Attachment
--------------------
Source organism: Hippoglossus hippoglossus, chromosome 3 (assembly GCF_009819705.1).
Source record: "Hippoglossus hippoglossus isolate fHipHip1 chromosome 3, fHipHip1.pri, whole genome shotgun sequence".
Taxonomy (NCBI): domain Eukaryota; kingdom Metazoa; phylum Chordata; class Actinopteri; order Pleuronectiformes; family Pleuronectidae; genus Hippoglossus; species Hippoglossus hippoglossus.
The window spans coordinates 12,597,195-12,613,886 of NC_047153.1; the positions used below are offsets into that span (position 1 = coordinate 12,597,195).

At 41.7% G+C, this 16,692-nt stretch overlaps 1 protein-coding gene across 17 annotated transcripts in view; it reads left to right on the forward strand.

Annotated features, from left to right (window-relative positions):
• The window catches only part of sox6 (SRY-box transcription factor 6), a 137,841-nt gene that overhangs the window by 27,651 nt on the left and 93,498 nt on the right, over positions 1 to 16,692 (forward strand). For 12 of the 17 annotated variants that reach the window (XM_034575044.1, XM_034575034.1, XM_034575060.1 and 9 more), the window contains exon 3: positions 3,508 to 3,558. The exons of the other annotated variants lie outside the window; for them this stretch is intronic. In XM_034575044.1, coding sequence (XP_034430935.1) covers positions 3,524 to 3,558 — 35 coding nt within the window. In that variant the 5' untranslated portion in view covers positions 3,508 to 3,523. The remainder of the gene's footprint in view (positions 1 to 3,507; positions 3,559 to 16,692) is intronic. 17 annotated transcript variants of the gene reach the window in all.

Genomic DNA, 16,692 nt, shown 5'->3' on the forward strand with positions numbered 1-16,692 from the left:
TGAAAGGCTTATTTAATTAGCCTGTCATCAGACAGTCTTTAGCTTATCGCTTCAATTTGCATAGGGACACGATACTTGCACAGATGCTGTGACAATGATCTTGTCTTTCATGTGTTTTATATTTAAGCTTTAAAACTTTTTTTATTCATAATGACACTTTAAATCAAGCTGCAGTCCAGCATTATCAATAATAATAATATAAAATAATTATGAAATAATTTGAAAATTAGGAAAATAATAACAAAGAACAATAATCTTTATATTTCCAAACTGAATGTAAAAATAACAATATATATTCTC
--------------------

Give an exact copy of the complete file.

Source organism: Hippoglossus hippoglossus, chromosome 3 (assembly GCF_009819705.1).
Source record: "Hippoglossus hippoglossus isolate fHipHip1 chromosome 3, fHipHip1.pri, whole genome shotgun sequence".
Taxonomy (NCBI): domain Eukaryota; kingdom Metazoa; phylum Chordata; class Actinopteri; order Pleuronectiformes; family Pleuronectidae; genus Hippoglossus; species Hippoglossus hippoglossus.
The window spans coordinates 12,597,195-12,613,886 of NC_047153.1; the positions used below are offsets into that span (position 1 = coordinate 12,597,195).

At 41.7% G+C, this 16,692-nt stretch overlaps 1 protein-coding gene across 17 annotated transcripts in view; it reads left to right on the forward strand.

Annotated features, from left to right (window-relative positions):
• The window catches only part of sox6 (SRY-box transcription factor 6), a 137,841-nt gene that overhangs the window by 27,651 nt on the left and 93,498 nt on the right, over positions 1 to 16,692 (forward strand). For 12 of the 17 annotated variants that reach the window (XM_034575044.1, XM_034575034.1, XM_034575060.1 and 9 more), the window contains exon 3: positions 3,508 to 3,558. The exons of the other annotated variants lie outside the window; for them this stretch is intronic. In XM_034575044.1, coding sequence (XP_034430935.1) covers positions 3,524 to 3,558 — 35 coding nt within the window. In that variant the 5' untranslated portion in view covers positions 3,508 to 3,523. The remainder of the gene's footprint in view (positions 1 to 3,507; positions 3,559 to 16,692) is intronic. 17 annotated transcript variants of the gene reach the window in all.

Genomic DNA, 16,692 nt, shown 5'->3' on the forward strand with positions numbered 1-16,692 from the left:
TGAAAGGCTTATTTAATTAGCCTGTCATCAGACAGTCTTTAGCTTATCGCTTCAATTTGCATAGGGACACGATACTTGCACAGATGCTGTGACAATGATCTTGTCTTTCATGTGTTTTATATTTAAGCTTTAAAACTTTTTTTATTCATAATGACACTTTAAATCAAGCTGCAGTCCAGCATTATCAATAATAATAATATAAAATAATTATGAAATAATTTGAAAATTAGGAAAATAATAACAAAGAACAATAATCTTTATATTTCCAAACTGAATGTAAAAATAACAATATATATTCTC